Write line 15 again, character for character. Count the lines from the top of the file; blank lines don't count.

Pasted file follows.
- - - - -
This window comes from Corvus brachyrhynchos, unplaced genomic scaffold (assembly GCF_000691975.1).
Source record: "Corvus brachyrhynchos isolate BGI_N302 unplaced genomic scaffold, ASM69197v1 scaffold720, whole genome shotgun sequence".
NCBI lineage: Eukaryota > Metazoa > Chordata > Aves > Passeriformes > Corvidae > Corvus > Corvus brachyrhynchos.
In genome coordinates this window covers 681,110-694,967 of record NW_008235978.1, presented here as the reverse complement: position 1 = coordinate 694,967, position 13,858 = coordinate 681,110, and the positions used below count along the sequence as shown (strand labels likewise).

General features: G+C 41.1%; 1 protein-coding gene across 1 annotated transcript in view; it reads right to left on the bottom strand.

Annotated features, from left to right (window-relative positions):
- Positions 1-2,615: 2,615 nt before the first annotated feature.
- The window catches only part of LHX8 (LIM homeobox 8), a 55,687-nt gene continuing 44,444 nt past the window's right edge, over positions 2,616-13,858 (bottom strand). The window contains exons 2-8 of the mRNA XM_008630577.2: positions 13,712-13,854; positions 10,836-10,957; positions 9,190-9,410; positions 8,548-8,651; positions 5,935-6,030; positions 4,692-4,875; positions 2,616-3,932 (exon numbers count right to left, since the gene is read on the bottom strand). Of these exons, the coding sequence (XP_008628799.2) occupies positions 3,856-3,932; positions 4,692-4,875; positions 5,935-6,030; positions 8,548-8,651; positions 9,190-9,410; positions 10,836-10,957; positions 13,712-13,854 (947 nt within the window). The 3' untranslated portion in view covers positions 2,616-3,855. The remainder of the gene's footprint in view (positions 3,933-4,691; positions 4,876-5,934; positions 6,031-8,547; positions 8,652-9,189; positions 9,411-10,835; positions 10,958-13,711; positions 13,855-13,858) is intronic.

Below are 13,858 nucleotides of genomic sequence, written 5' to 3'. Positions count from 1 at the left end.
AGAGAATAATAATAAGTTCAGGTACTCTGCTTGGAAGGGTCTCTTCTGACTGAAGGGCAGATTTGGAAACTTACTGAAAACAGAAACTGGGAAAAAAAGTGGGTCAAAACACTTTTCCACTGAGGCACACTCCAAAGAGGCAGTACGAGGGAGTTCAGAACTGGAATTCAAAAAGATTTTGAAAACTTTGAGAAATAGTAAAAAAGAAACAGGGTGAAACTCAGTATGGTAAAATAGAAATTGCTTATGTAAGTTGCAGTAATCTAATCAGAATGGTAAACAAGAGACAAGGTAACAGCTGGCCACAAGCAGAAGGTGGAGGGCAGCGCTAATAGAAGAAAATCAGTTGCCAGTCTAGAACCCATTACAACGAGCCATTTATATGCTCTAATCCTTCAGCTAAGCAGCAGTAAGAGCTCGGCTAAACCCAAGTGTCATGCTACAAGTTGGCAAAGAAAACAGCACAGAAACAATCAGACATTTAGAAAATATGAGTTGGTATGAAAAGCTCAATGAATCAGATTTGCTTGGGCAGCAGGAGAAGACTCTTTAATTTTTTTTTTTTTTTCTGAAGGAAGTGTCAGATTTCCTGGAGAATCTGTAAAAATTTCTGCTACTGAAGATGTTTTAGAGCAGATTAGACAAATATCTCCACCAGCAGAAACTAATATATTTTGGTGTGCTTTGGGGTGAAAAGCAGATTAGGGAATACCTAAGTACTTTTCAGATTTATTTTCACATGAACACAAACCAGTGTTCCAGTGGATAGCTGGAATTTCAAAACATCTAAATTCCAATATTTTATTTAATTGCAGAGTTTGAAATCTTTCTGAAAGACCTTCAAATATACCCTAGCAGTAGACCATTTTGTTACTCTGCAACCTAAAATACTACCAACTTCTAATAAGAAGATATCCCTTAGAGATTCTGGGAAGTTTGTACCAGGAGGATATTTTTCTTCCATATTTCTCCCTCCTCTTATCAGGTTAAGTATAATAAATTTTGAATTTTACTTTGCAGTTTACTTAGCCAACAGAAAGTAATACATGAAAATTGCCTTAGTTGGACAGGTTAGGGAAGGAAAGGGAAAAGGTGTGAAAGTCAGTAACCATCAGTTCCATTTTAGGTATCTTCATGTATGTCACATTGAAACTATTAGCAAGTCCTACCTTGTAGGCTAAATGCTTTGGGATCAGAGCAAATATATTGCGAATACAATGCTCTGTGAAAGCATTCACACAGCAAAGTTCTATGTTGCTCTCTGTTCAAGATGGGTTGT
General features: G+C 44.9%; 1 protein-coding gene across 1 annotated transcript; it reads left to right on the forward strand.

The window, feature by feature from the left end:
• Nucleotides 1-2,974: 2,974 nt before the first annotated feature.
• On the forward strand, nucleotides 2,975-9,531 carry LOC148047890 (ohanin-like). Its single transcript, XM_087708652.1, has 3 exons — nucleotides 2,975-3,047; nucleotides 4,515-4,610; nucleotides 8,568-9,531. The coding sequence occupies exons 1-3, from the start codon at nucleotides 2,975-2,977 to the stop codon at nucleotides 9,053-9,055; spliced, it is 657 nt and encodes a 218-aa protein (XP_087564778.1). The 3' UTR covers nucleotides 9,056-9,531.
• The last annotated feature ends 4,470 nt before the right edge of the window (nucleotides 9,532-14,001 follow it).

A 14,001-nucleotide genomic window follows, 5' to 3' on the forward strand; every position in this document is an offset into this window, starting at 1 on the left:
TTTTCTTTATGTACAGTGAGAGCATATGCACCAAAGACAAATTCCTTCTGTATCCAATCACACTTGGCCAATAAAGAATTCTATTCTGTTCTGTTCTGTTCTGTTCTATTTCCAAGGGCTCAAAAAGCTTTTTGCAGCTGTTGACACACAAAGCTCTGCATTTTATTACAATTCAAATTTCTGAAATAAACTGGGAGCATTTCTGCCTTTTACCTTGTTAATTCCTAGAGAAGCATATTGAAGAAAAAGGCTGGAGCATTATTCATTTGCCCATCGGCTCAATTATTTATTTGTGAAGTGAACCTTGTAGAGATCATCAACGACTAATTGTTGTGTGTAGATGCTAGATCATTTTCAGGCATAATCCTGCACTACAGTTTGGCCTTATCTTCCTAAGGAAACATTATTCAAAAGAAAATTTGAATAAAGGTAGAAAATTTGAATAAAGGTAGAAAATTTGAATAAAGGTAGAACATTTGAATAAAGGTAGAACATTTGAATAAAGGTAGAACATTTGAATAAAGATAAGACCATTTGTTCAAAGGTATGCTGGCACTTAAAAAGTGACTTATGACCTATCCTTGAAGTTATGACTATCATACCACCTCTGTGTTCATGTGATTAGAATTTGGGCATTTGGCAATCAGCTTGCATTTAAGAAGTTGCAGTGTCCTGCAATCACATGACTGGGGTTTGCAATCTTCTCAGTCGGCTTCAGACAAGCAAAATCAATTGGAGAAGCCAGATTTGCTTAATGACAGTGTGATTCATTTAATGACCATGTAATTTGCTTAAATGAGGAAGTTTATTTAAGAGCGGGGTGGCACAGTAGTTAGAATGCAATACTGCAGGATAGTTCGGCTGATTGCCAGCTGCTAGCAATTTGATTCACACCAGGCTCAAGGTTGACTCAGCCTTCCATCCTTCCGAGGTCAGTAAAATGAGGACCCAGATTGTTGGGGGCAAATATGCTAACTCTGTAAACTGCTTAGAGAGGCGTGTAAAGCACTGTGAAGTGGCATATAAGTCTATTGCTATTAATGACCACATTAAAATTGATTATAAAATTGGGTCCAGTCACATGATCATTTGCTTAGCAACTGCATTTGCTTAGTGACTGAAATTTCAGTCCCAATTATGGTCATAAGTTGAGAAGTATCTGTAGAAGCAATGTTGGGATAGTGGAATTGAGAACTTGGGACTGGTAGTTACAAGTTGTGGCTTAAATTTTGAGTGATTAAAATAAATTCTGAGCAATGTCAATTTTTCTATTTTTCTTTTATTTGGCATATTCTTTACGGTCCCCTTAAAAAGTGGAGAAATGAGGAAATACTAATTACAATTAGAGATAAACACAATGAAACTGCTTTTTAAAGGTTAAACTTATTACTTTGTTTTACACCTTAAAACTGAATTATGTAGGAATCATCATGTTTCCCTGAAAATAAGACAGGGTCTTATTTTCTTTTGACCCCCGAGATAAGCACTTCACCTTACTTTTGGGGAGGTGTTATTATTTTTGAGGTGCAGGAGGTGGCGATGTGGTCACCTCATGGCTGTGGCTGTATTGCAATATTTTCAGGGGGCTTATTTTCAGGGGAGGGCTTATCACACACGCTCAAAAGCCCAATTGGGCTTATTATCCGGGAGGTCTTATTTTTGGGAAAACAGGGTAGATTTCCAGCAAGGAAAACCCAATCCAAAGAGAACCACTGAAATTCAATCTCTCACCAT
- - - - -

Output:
• The last annotated feature ends 4,470 nt before the right edge of the window (nucleotides 9,532-14,001 follow it).